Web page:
posted by Specklet at 3:01 PM on October 12, 2013 [2 favorites]

It sounds great. I would suggest making a habit of planning for at least 7 hours' sleep a night and setting a bedtime and getting-up time each day in advance. They say you should get up at the same time each day, but sod that - I'm not getting up at 6am on the weekends.

I use the Sleep Cycle app to help me get up, and I use the sound generators to make the soothing brook noises.

I have some really nice rose and geranium spray from Neal's Yard which I spray into the air and then the scent particles cascade down and I inhale and I just go aah. You should try it!

I'd also plan in some buffer time where you can read yourself to sleep. There's nothing worse than tossing and turning like omgicantsleep. Remember that if you're tired, you'll sleep, and in the meantime you can read. Or sometimes if that isn't comfortable, I turn on YouTube just for listening (because I can't see without my glasses and looking at a screen is bad), or a podcast. I'm invariably asleep before the first broadcast is finished.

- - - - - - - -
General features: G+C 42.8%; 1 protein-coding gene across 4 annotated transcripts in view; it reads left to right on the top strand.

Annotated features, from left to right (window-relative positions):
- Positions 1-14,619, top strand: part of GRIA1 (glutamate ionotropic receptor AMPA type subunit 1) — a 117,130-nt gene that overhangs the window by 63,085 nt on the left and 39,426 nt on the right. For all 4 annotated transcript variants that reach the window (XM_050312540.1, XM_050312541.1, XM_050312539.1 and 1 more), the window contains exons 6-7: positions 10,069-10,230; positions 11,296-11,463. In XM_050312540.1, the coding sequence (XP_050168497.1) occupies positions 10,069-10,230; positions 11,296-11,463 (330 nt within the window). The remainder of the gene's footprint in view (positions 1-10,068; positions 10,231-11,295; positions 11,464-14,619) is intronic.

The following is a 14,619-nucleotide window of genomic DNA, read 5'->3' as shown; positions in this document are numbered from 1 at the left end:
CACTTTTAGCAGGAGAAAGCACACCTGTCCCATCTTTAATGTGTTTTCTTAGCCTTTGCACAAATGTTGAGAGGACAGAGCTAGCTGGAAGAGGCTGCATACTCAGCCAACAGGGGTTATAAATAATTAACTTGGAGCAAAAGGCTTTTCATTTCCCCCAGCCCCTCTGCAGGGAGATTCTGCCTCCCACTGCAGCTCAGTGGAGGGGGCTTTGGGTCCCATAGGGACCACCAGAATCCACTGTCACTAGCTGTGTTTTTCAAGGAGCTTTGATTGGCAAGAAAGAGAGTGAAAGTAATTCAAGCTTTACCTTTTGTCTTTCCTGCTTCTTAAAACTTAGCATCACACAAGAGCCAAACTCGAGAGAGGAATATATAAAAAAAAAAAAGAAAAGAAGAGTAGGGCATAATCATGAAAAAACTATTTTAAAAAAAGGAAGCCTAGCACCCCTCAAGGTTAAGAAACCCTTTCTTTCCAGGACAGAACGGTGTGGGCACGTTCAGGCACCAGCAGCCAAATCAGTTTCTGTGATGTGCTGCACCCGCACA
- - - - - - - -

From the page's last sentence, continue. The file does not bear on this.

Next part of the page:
posted by tel3path at 3:10 PM on October 12, 2013

My wife buys us really wonderful quality sheets, changes them regularly, and even irons them before putting them on. Having not grown up in a home where people ironed bed sheets, I was willing to write this off as another of her Eastern European quirks. But I'll be damned if crisp, freshly pressed sheets don't knock me out like a fistful of Ambien.
posted by DirtyOldTown at 3:11 PM on October 12, 2013 [4 favorites]

I have a lot of pillows, which I stack around me like a cozy nest. I also have a humio humidifier with a tray for essential oils in the winter which use with lavender. I keep the room cool and run a fan, not pointed at me, for the noise and the air circulation. I also have found a sleep mask helps to block light and avoid staring into shadows.

Also, stories at bedtime are not just for children! I put Frederick Davidson's reading of Three Men in a Boat on and set it to turn off in forty minutes - his drawling delivery and the narrative put me out like a light.
posted by winna at 3:16 PM on October 12, 2013 [1 favorite]